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Forces Behind Us-Mexico Immigration

In: Social Issues

Submitted By synlol
Words 364
Pages 2
The driving forces behind U.S.-Mexico migration from 1900 to 1945 was the necessity of cheap and ‘unskilled’ labor, circular migration, importation-deportation and institutional involvement. What we see in the early 1900s is that the Mexican immigrant population was exploited as a source of flexible, low-cost labor that could be imported and deported freely. This meant that when the U.S. required more sources of cheap labor, they would import Mexican workers and deport them when the labor was no longer needed. This led to this form of circular migration where Mexican immigrants were brought over during WW I when we needed labor and then deported during the Great Depression followed by importation during WW II when the U.S. required more workers due to another labor shortage. This led to institutional involvement from the U.S. Department of State, Labor, and Justice, which formed the Braceros Program. This allowed for the temporary importation of contract laborers from Mexico to the U.S.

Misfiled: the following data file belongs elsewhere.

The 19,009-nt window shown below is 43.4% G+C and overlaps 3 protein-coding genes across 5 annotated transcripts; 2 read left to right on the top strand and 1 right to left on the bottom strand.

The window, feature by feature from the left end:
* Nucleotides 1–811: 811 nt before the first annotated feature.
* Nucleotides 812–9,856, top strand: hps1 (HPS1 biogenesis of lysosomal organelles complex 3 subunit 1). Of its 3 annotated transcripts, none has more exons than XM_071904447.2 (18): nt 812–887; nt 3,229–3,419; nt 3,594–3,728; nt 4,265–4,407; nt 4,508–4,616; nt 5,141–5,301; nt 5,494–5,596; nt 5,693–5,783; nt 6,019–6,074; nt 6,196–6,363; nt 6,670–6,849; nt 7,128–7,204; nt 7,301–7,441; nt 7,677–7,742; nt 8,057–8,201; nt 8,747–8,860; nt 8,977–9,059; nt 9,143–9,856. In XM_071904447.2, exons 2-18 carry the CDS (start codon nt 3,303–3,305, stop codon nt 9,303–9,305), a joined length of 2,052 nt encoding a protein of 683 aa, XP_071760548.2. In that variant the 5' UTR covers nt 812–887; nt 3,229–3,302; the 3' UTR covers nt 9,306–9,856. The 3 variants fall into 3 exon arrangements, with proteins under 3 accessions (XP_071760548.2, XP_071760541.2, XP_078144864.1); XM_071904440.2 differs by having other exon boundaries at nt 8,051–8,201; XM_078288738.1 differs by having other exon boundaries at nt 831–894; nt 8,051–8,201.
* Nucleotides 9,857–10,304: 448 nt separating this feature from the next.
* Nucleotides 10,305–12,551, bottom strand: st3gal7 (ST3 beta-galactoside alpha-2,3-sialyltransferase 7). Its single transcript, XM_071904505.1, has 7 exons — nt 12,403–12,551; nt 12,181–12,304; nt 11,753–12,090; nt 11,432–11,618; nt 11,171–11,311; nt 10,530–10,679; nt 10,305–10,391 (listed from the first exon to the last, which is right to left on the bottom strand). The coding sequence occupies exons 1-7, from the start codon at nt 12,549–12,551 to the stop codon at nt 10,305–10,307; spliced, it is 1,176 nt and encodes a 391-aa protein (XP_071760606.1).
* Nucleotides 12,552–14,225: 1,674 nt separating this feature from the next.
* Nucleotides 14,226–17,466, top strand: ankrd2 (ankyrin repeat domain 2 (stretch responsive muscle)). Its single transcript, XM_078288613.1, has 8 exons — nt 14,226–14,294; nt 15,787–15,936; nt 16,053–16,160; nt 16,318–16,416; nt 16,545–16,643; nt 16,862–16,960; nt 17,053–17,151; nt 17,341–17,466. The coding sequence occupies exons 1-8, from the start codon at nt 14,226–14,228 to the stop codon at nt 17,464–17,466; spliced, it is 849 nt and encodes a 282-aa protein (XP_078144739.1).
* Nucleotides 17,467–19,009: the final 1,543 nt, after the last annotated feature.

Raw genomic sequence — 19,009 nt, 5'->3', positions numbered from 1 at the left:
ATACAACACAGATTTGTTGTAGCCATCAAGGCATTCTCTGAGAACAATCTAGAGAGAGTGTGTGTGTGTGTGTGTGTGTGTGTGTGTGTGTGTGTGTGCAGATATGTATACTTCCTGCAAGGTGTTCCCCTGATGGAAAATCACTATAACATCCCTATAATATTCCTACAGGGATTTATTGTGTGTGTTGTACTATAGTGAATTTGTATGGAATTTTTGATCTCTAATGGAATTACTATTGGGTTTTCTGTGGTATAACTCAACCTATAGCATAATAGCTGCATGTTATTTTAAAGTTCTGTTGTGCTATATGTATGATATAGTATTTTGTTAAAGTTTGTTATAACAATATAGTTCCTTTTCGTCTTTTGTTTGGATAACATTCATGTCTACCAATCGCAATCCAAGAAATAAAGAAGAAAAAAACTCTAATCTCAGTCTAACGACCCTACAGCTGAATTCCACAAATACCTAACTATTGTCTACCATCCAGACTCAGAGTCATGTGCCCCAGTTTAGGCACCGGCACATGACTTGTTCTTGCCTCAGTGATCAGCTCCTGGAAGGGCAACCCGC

I believe that of all these forces, the importation and deportation of cheap and ‘unskilled’ labor played the biggest role in creating and shaping Mexican migration to the United States. What we see with this trend of importing and deporting Mexicans is that the U.S. brings in and removes Mexican immigrants when they are no longer beneficial. This seems to be the primary theme in which Mexican migration was built upon. Mexicans were viewed as cheap and unskilled labor brought in to work in the factories and fields, which can be considered to be undesirable jobs. This is evident with the Barcero Program, which recruited 178,000 Braceros from 1942-1945 and significantly increased the contracts it extended to over 5 million from 1945-1965. In a sense this mirrors the views in which many people see Mexican immigrants today. I believe that this is where the stereotypical misconception that Mexican immigrants are ‘unskilled’ and are capable of cheap labor was birthed. Although this is not necessarily the case, I think that Mexican migration in the past as well as today was a direct result of the government freely importing and deporting immigrants as they please.

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